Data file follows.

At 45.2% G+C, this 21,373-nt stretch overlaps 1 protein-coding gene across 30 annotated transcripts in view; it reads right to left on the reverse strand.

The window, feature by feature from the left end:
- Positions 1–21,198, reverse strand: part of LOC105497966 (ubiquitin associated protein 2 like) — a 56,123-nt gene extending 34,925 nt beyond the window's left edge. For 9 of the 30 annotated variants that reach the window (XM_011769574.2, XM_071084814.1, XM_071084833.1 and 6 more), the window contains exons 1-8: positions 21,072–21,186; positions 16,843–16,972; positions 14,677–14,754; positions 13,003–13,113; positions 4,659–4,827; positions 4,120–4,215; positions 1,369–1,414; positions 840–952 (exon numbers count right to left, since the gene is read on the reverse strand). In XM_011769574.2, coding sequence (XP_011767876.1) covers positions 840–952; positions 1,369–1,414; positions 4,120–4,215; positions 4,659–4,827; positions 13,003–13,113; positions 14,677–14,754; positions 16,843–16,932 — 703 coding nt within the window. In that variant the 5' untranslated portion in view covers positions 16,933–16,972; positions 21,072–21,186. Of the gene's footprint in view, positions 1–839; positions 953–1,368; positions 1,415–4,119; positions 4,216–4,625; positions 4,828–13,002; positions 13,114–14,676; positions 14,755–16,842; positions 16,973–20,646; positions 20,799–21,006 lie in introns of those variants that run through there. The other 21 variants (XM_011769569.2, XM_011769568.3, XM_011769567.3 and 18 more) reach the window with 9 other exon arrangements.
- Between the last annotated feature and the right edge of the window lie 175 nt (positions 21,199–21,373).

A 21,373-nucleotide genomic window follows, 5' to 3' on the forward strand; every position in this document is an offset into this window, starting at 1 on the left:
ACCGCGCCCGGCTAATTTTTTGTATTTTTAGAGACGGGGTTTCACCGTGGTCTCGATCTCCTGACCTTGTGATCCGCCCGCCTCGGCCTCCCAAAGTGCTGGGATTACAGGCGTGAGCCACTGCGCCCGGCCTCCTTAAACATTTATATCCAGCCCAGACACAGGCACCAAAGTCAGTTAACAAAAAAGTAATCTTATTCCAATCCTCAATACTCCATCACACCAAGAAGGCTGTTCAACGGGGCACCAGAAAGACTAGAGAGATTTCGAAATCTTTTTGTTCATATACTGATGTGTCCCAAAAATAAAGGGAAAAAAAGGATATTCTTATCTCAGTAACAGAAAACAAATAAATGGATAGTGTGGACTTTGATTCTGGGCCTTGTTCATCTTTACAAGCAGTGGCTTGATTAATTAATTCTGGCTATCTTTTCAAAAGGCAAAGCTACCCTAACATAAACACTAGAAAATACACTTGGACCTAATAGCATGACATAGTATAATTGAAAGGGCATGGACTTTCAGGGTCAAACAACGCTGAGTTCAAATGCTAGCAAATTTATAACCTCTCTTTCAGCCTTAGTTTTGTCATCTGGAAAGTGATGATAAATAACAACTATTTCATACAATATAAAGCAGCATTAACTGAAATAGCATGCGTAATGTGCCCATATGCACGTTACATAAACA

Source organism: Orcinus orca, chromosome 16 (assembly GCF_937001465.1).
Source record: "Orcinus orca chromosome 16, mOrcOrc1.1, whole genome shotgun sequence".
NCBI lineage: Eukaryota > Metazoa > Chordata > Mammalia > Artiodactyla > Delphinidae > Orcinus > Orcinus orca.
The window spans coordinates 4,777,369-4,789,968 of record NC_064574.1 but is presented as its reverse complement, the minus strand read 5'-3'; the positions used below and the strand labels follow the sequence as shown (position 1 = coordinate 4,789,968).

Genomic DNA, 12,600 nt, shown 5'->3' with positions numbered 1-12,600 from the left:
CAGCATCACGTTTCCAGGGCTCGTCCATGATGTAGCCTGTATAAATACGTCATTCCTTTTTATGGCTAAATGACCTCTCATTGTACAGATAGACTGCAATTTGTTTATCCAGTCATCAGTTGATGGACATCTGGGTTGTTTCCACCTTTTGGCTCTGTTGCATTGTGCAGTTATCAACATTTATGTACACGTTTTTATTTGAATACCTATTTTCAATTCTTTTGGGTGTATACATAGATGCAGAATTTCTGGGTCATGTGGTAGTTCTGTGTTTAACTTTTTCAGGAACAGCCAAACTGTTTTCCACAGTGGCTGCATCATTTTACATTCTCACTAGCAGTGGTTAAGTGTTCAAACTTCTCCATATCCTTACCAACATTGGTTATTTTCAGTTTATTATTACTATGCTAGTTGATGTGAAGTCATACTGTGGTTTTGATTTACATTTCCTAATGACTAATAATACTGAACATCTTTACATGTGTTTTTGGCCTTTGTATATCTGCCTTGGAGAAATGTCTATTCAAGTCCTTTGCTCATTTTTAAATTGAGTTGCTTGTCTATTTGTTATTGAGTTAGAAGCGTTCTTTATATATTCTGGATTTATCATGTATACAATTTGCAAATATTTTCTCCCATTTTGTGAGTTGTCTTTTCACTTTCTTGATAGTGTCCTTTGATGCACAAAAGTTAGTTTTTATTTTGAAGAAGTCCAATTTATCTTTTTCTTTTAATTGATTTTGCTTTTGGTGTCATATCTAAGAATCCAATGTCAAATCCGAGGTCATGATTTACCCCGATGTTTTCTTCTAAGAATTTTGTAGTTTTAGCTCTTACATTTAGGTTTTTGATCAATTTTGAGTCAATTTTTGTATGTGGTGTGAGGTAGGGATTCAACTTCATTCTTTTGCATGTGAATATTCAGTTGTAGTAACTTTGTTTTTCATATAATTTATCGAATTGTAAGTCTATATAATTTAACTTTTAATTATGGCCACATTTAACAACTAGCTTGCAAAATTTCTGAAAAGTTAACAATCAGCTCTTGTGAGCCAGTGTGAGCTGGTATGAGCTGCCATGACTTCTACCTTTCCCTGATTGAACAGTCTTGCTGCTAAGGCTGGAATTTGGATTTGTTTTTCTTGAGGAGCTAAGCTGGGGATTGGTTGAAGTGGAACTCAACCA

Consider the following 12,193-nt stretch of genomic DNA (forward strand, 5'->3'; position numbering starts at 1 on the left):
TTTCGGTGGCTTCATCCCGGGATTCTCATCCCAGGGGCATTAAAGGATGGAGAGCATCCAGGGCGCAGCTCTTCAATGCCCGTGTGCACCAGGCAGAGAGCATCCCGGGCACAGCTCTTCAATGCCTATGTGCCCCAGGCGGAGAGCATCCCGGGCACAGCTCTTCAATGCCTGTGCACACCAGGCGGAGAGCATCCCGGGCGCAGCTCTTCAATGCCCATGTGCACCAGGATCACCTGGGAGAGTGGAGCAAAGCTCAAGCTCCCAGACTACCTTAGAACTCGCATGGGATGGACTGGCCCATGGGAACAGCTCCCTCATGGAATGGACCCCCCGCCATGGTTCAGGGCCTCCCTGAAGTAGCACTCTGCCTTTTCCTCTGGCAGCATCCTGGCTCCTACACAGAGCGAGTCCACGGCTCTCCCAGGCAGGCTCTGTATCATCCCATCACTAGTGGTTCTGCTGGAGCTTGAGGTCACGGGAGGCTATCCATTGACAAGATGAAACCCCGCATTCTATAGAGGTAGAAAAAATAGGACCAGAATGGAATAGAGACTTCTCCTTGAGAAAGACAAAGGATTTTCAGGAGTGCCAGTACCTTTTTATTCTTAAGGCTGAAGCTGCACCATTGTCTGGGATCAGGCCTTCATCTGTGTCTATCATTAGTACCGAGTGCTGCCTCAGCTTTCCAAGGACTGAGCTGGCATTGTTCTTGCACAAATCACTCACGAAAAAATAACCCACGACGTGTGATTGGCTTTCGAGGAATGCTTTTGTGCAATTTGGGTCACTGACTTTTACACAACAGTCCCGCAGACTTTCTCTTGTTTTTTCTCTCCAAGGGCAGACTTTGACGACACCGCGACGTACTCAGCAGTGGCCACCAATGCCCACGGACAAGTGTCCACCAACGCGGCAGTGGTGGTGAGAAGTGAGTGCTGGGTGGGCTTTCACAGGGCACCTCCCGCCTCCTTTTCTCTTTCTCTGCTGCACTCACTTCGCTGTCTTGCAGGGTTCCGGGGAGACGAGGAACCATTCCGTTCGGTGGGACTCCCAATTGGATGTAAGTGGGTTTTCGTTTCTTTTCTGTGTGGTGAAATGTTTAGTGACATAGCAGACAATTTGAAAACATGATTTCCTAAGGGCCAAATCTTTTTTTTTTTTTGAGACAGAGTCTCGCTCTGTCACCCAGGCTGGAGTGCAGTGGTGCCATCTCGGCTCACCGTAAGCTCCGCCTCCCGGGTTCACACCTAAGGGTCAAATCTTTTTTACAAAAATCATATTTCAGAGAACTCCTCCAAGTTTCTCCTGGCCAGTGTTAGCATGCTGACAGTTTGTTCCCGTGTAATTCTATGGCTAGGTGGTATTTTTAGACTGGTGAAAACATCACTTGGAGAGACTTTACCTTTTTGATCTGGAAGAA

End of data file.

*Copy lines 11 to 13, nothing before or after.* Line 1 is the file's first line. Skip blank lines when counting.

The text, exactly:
Genomic DNA, 12,600 nt, shown 5'->3' with positions numbered 1-12,600 from the left:
CAGCATCACGTTTCCAGGGCTCGTCCATGATGTAGCCTGTATAAATACGTCATTCCTTTTTATGGCTAAATGACCTCTCATTGTACAGATAGACTGCAATTTGTTTATCCAGTCATCAGTTGATGGACATCTGGGTTGTTTCCACCTTTTGGCTCTGTTGCATTGTGCAGTTATCAACATTTATGTACACGTTTTTATTTGAATACCTATTTTCAATTCTTTTGGGTGTATACATAGATGCAGAATTTCTGGGTCATGTGGTAGTTCTGTGTTTAACTTTTTCAGGAACAGCCAAACTGTTTTCCACAGTGGCTGCATCATTTTACATTCTCACTAGCAGTGGTTAAGTGTTCAAACTTCTCCATATCCTTACCAACATTGGTTATTTTCAGTTTATTATTACTATGCTAGTTGATGTGAAGTCATACTGTGGTTTTGATTTACATTTCCTAATGACTAATAATACTGAACATCTTTACATGTGTTTTTGGCCTTTGTATATCTGCCTTGGAGAAATGTCTATTCAAGTCCTTTGCTCATTTTTAAATTGAGTTGCTTGTCTATTTGTTATTGAGTTAGAAGCGTTCTTTATATATTCTGGATTTATCATGTATACAATTTGCAAATATTTTCTCCCATTTTGTGAGTTGTCTTTTCACTTTCTTGATAGTGTCCTTTGATGCACAAAAGTTAGTTTTTATTTTGAAGAAGTCCAATTTATCTTTTTCTTTTAATTGATTTTGCTTTTGGTGTCATATCTAAGAATCCAATGTCAAATCCGAGGTCATGATTTACCCCGATGTTTTCTTCTAAGAATTTTGTAGTTTTAGCTCTTACATTTAGGTTTTTGATCAATTTTGAGTCAATTTTTGTATGTGGTGTGAGGTAGGGATTCAACTTCATTCTTTTGCATGTGAATATTCAGTTGTAGTAACTTTGTTTTTCATATAATTTATCGAATTGTAAGTCTATATAATTTAACTTTTAATTATGGCCACATTTAACAACTAGCTTGCAAAATTTCTGAAAAGTTAACAATCAGCTCTTGTGAGCCAGTGTGAGCTGGTATGAGCTGCCATGACTTCTACCTTTCCCTGATTGAACAGTCTTGCTGCTAAGGCTGGAATTTGGATTTGTTTTTCTTGAGGAGCTAAGCTGGGGATTGGTTGAAGTGGAACTCAACCA

Consider the following 12,193-nt stretch of genomic DNA (forward strand, 5'->3'; position numbering starts at 1 on the left):